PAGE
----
- All three believe in the Lord Jesus and the principal truths of the Christian faith, including the doctrines listed in the Apostle’s Creed; they also believe the promises of salvation written in the Bible.
- Abe and Ben are baptised, attend church and pray regularly. Both of them are zealous for good works, and try to avoid sin, though they admit that sometimes they fail. Abe is motivated by love and gratitude to God for his grace and salvation. Ben also thanks God for his goodness, and additionally, he is also motivated to do good works to merit more graces and eternal life.
- Carl prayed to receive Christ as Saviour. He is not baptised, does not attend church regularly and has not yet submitted to Christ as Lord. His life has not changed since he was born again. He trusts in the finished work of Christ on the cross. Carl is convinced that salvation is by faith alone.
Abe is a true Christian. He believes in Christ and upholds biblical truth; he also manifests the fruits of the Spirit. His life abounds in good works out of gratitude to God. Even his struggle against sin is evidence of his new heart.
Ben is a devout Catholic. In many ways he is like Abe. The crucial difference is the motive for his good works. He is attempting to merit grace, and that casts doubt on whether he is completely trusting in Christ alone for salvation. He insists of paying, in part, for the free gift of eternal life procured by Christ. He performs works of penance to make satisfaction for his sins, effectively denying that the blood of Jesus Christ cleanses from all sin. But what about his good life? Isn’t that evidence that he is truly saved? No, not necessarily. The apostle Paul was a very religious and moral person before his conversion. He could say that he was blameless in his keeping of the law. Not until he threw away all confidence in himself, his works and his merits, that he was justified by faith in Christ.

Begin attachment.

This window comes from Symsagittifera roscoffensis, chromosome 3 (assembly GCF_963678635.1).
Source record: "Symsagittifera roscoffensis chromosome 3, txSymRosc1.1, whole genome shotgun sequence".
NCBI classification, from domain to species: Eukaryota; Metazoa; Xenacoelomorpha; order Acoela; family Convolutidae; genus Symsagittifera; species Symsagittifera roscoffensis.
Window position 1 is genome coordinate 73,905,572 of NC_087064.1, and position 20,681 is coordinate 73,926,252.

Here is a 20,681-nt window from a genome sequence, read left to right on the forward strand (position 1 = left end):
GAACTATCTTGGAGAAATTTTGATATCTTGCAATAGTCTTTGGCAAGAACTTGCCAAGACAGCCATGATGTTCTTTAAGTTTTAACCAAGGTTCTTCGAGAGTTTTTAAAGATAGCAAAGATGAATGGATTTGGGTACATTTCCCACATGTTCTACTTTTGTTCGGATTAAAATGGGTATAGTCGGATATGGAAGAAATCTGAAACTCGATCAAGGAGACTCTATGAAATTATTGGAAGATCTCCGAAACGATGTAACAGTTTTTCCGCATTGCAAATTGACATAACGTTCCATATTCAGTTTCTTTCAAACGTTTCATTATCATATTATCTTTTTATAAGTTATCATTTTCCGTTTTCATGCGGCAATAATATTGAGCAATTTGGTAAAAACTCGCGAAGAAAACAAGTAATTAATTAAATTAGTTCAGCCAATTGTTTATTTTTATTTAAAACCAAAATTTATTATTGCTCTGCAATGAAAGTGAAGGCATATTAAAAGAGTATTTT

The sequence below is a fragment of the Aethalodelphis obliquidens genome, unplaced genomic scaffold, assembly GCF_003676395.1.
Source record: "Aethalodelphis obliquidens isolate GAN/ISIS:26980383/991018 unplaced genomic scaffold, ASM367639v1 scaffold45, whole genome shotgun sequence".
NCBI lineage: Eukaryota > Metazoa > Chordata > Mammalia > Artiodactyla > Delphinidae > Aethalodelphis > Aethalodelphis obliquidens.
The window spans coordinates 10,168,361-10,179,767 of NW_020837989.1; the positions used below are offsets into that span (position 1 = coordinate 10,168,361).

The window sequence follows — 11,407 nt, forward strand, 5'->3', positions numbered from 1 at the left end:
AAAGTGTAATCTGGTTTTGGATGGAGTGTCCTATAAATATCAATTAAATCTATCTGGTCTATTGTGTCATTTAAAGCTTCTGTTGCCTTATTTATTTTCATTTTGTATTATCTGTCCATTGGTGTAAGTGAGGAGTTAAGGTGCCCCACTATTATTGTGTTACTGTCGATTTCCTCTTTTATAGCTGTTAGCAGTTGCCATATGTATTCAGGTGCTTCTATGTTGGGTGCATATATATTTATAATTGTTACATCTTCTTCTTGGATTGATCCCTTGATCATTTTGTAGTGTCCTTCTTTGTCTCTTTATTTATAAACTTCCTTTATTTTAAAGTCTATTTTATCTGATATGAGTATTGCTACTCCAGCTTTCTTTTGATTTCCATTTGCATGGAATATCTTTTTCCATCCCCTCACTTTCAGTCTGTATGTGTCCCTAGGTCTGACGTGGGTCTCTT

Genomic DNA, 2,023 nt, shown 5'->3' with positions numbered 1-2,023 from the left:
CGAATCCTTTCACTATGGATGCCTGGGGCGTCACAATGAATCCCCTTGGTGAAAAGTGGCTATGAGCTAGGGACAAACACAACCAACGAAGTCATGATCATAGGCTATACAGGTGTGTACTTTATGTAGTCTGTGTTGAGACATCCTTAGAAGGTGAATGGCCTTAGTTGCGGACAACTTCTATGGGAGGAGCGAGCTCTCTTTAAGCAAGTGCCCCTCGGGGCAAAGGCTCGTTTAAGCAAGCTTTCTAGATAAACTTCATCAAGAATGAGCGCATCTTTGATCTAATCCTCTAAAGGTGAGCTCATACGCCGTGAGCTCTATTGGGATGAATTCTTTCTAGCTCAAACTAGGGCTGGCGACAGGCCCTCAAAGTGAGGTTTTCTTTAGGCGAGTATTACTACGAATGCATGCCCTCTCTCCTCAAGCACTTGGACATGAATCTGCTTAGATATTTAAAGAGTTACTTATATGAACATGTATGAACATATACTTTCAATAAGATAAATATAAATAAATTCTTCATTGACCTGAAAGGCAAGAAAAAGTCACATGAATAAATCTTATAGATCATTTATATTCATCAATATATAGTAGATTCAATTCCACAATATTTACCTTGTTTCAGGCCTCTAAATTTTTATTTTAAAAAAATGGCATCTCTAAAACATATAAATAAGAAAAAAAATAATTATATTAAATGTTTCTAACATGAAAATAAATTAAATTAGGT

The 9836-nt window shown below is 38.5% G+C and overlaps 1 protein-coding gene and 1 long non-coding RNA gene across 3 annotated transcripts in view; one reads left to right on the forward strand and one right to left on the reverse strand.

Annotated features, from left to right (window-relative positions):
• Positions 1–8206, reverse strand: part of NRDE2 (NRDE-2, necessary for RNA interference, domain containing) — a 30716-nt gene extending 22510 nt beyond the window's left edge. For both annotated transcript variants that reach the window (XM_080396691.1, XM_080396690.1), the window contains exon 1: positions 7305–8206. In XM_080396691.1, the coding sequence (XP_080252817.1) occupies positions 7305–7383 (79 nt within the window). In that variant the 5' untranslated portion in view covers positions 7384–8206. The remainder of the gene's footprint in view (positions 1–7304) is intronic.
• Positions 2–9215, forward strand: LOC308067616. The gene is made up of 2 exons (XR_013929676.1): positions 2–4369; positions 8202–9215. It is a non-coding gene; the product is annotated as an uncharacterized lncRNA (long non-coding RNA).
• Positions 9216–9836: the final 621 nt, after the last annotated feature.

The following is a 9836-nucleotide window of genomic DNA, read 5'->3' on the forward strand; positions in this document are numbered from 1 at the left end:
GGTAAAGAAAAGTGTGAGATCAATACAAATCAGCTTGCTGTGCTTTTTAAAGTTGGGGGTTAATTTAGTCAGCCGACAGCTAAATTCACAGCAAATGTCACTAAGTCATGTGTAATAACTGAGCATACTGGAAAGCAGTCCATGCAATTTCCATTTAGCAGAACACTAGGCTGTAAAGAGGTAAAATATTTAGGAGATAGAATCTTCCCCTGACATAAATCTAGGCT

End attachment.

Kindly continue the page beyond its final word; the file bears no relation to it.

Carl is Christian in name only. His faith is dead and so is he. There is no hard evidence of a renewed heart. Did he receive Christ when he prayed? Was he really born again? No! No-matter what he says. His life – which is still the same as it was before – contradict his claims. Somebody may have told him that he may accept Christ as Saviour and then receive him as Lord later on. That is a lie. Christ is Lord of every one of his people; the redeemed are bought with his blood, they do not belong to themselves, they are the purchased possession of the Lord. It is a contradiction to say that Christ is your Saviour but not your Lord. His sinful disregard to Christ’s authority is the sure evidence that Carl is still the slave to sin.
Abe is on his way to heaven, and the Lord will keep him safe until he arrives at the Father’s home. The Lord Jesus may also bring Ben and Carl to salvation.
Ben needs to understand that grace is an unmerited favour, it cannot be earned by our works. Maybe one day he will receive the gift of salvation with empty hands and a grateful heart. He needs to trust completely in Christ alone.
Carl needs to learn that the grace that brings salvation also trains the saved to renounce ungodliness and worldly passions, and to live self-controlled, upright, and godly lives in the present age. God’s purpose in salvation is not just forgiveness and a place in heaven, but also freedom from the power and pollution of sin, to live for the glory of God.
We do well, every one of us, to seriously think and pray about our own relationship with the Lord.
(Gospel e-Letter - March 2015)